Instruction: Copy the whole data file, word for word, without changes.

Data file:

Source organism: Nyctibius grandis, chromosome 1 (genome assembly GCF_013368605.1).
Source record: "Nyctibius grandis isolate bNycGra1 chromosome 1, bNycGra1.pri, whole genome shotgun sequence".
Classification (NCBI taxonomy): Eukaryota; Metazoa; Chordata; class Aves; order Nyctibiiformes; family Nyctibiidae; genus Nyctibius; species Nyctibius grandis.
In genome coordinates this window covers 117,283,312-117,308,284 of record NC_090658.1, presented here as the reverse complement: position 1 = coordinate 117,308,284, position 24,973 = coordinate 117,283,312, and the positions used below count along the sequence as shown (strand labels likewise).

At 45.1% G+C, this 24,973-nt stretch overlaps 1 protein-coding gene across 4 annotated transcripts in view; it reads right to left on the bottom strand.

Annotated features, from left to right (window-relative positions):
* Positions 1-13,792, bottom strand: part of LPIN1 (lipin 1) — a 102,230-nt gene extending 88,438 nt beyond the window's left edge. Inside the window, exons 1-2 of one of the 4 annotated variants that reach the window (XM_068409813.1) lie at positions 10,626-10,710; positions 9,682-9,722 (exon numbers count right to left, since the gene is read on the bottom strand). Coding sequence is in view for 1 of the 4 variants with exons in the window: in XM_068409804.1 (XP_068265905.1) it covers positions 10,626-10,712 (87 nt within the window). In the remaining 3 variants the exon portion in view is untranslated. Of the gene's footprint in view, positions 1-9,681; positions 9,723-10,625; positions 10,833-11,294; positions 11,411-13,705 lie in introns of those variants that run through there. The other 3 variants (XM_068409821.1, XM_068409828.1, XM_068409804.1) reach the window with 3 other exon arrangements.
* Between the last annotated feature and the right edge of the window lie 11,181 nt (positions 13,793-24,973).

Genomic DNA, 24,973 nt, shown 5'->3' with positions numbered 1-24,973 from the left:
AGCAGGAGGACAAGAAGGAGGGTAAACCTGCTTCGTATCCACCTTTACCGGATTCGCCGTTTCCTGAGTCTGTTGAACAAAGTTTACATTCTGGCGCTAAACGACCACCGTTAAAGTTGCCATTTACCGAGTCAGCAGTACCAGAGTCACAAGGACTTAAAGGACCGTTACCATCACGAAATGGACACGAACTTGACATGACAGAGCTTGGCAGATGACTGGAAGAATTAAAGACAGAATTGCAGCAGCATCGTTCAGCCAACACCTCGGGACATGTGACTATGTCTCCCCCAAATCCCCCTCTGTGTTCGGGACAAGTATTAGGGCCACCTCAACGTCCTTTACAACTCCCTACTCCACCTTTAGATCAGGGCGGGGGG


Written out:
Source organism: Nyctibius grandis, chromosome 1 (genome assembly GCF_013368605.1).
Source record: "Nyctibius grandis isolate bNycGra1 chromosome 1, bNycGra1.pri, whole genome shotgun sequence".
Classification (NCBI taxonomy): Eukaryota; Metazoa; Chordata; class Aves; order Nyctibiiformes; family Nyctibiidae; genus Nyctibius; species Nyctibius grandis.
In genome coordinates this window covers 117,283,312-117,308,284 of record NC_090658.1, presented here as the reverse complement: position 1 = coordinate 117,308,284, position 24,973 = coordinate 117,283,312, and the positions used below count along the sequence as shown (strand labels likewise).

At 45.1% G+C, this 24,973-nt stretch overlaps 1 protein-coding gene across 4 annotated transcripts in view; it reads right to left on the bottom strand.

Annotated features, from left to right (window-relative positions):
* Positions 1-13,792, bottom strand: part of LPIN1 (lipin 1) — a 102,230-nt gene extending 88,438 nt beyond the window's left edge. Inside the window, exons 1-2 of one of the 4 annotated variants that reach the window (XM_068409813.1) lie at positions 10,626-10,710; positions 9,682-9,722 (exon numbers count right to left, since the gene is read on the bottom strand). Coding sequence is in view for 1 of the 4 variants with exons in the window: in XM_068409804.1 (XP_068265905.1) it covers positions 10,626-10,712 (87 nt within the window). In the remaining 3 variants the exon portion in view is untranslated. Of the gene's footprint in view, positions 1-9,681; positions 9,723-10,625; positions 10,833-11,294; positions 11,411-13,705 lie in introns of those variants that run through there. The other 3 variants (XM_068409821.1, XM_068409828.1, XM_068409804.1) reach the window with 3 other exon arrangements.
* Between the last annotated feature and the right edge of the window lie 11,181 nt (positions 13,793-24,973).

Genomic DNA, 24,973 nt, shown 5'->3' with positions numbered 1-24,973 from the left:
AGCAGGAGGACAAGAAGGAGGGTAAACCTGCTTCGTATCCACCTTTACCGGATTCGCCGTTTCCTGAGTCTGTTGAACAAAGTTTACATTCTGGCGCTAAACGACCACCGTTAAAGTTGCCATTTACCGAGTCAGCAGTACCAGAGTCACAAGGACTTAAAGGACCGTTACCATCACGAAATGGACACGAACTTGACATGACAGAGCTTGGCAGATGACTGGAAGAATTAAAGACAGAATTGCAGCAGCATCGTTCAGCCAACACCTCGGGACATGTGACTATGTCTCCCCCAAATCCCCCTCTGTGTTCGGGACAAGTATTAGGGCCACCTCAACGTCCTTTACAACTCCCTACTCCACCTTTAGATCAGGGCGGGGGG